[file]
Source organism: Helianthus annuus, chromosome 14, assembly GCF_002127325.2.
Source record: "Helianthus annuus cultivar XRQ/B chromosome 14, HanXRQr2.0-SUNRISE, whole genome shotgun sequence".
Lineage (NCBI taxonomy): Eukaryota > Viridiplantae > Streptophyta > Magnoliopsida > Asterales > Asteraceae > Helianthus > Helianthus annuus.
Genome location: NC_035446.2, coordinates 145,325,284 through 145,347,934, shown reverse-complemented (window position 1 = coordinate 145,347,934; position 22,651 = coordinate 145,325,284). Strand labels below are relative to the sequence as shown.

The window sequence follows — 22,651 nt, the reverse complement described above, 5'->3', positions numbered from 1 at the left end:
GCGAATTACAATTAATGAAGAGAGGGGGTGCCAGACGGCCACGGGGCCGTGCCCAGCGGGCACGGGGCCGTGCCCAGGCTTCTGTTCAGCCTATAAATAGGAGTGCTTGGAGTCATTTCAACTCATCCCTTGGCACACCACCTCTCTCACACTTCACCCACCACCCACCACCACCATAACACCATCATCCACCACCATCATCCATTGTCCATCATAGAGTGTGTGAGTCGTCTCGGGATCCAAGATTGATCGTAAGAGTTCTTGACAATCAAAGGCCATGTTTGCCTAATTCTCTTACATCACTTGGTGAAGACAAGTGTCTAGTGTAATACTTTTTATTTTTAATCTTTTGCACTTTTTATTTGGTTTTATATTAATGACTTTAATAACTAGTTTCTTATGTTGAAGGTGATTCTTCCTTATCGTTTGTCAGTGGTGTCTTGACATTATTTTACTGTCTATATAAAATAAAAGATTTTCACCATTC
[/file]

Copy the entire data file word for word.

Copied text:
Source organism: Helianthus annuus, chromosome 14, assembly GCF_002127325.2.
Source record: "Helianthus annuus cultivar XRQ/B chromosome 14, HanXRQr2.0-SUNRISE, whole genome shotgun sequence".
Lineage (NCBI taxonomy): Eukaryota > Viridiplantae > Streptophyta > Magnoliopsida > Asterales > Asteraceae > Helianthus > Helianthus annuus.
Genome location: NC_035446.2, coordinates 145,325,284 through 145,347,934, shown reverse-complemented (window position 1 = coordinate 145,347,934; position 22,651 = coordinate 145,325,284). Strand labels below are relative to the sequence as shown.

The window sequence follows — 22,651 nt, the reverse complement described above, 5'->3', positions numbered from 1 at the left end:
GCGAATTACAATTAATGAAGAGAGGGGGTGCCAGACGGCCACGGGGCCGTGCCCAGCGGGCACGGGGCCGTGCCCAGGCTTCTGTTCAGCCTATAAATAGGAGTGCTTGGAGTCATTTCAACTCATCCCTTGGCACACCACCTCTCTCACACTTCACCCACCACCCACCACCACCATAACACCATCATCCACCACCATCATCCATTGTCCATCATAGAGTGTGTGAGTCGTCTCGGGATCCAAGATTGATCGTAAGAGTTCTTGACAATCAAAGGCCATGTTTGCCTAATTCTCTTACATCACTTGGTGAAGACAAGTGTCTAGTGTAATACTTTTTATTTTTAATCTTTTGCACTTTTTATTTGGTTTTATATTAATGACTTTAATAACTAGTTTCTTATGTTGAAGGTGATTCTTCCTTATCGTTTGTCAGTGGTGTCTTGACATTATTTTACTGTCTATATAAAATAAAAGATTTTCACCATTC